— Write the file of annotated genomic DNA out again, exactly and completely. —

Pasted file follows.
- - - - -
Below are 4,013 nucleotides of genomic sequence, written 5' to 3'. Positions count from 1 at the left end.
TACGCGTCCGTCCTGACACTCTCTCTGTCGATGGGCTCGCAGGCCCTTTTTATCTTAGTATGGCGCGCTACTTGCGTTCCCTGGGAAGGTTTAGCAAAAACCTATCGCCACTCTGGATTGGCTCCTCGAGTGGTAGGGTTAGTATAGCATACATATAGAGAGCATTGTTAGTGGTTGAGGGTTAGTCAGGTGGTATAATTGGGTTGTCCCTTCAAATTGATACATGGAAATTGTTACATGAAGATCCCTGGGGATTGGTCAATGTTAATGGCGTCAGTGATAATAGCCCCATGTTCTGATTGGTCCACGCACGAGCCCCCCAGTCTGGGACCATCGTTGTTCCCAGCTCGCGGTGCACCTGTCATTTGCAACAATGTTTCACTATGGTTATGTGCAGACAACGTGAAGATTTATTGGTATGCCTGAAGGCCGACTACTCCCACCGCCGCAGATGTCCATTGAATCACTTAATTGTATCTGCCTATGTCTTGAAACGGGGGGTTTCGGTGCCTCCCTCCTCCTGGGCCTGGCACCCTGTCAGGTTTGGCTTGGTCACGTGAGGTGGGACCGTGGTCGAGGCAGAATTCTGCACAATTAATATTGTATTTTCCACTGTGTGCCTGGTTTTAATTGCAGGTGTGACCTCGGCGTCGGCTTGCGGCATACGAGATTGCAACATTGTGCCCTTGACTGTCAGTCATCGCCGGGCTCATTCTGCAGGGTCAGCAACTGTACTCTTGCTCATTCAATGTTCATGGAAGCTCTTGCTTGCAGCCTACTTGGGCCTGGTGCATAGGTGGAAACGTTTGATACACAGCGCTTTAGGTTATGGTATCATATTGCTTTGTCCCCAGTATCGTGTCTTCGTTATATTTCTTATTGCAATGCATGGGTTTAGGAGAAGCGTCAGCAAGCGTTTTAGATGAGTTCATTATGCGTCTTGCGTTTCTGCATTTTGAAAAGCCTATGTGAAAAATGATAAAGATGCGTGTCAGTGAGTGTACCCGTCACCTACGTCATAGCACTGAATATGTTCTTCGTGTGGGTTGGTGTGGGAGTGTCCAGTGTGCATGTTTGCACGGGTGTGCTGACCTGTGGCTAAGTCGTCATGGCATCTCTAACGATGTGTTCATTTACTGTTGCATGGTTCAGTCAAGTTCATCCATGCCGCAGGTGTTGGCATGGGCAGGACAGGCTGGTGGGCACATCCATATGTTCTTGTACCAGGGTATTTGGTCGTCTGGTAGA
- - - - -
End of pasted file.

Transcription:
Below are 4,013 nucleotides of genomic sequence, written 5' to 3'. Positions count from 1 at the left end.
TACGCGTCCGTCCTGACACTCTCTCTGTCGATGGGCTCGCAGGCCCTTTTTATCTTAGTATGGCGCGCTACTTGCGTTCCCTGGGAAGGTTTAGCAAAAACCTATCGCCACTCTGGATTGGCTCCTCGAGTGGTAGGGTTAGTATAGCATACATATAGAGAGCATTGTTAGTGGTTGAGGGTTAGTCAGGTGGTATAATTGGGTTGTCCCTTCAAATTGATACATGGAAATTGTTACATGAAGATCCCTGGGGATTGGTCAATGTTAATGGCGTCAGTGATAATAGCCCCATGTTCTGATTGGTCCACGCACGAGCCCCCCAGTCTGGGACCATCGTTGTTCCCAGCTCGCGGTGCACCTGTCATTTGCAACAATGTTTCACTATGGTTATGTGCAGACAACGTGAAGATTTATTGGTATGCCTGAAGGCCGACTACTCCCACCGCCGCAGATGTCCATTGAATCACTTAATTGTATCTGCCTATGTCTTGAAACGGGGGGTTTCGGTGCCTCCCTCCTCCTGGGCCTGGCACCCTGTCAGGTTTGGCTTGGTCACGTGAGGTGGGACCGTGGTCGAGGCAGAATTCTGCACAATTAATATTGTATTTTCCACTGTGTGCCTGGTTTTAATTGCAGGTGTGACCTCGGCGTCGGCTTGCGGCATACGAGATTGCAACATTGTGCCCTTGACTGTCAGTCATCGCCGGGCTCATTCTGCAGGGTCAGCAACTGTACTCTTGCTCATTCAATGTTCATGGAAGCTCTTGCTTGCAGCCTACTTGGGCCTGGTGCATAGGTGGAAACGTTTGATACACAGCGCTTTAGGTTATGGTATCATATTGCTTTGTCCCCAGTATCGTGTCTTCGTTATATTTCTTATTGCAATGCATGGGTTTAGGAGAAGCGTCAGCAAGCGTTTTAGATGAGTTCATTATGCGTCTTGCGTTTCTGCATTTTGAAAAGCCTATGTGAAAAATGATAAAGATGCGTGTCAGTGAGTGTACCCGTCACCTACGTCATAGCACTGAATATGTTCTTCGTGTGGGTTGGTGTGGGAGTGTCCAGTGTGCATGTTTGCACGGGTGTGCTGACCTGTGGCTAAGTCGTCATGGCATCTCTAACGATGTGTTCATTTACTGTTGCATGGTTCAGTCAAGTTCATCCATGCCGCAGGTGTTGGCATGGGCAGGACAGGCTGGTGGGCACATCCATATGTTCTTGTACCAGGGTATTTGGTCGTCTGGTAGA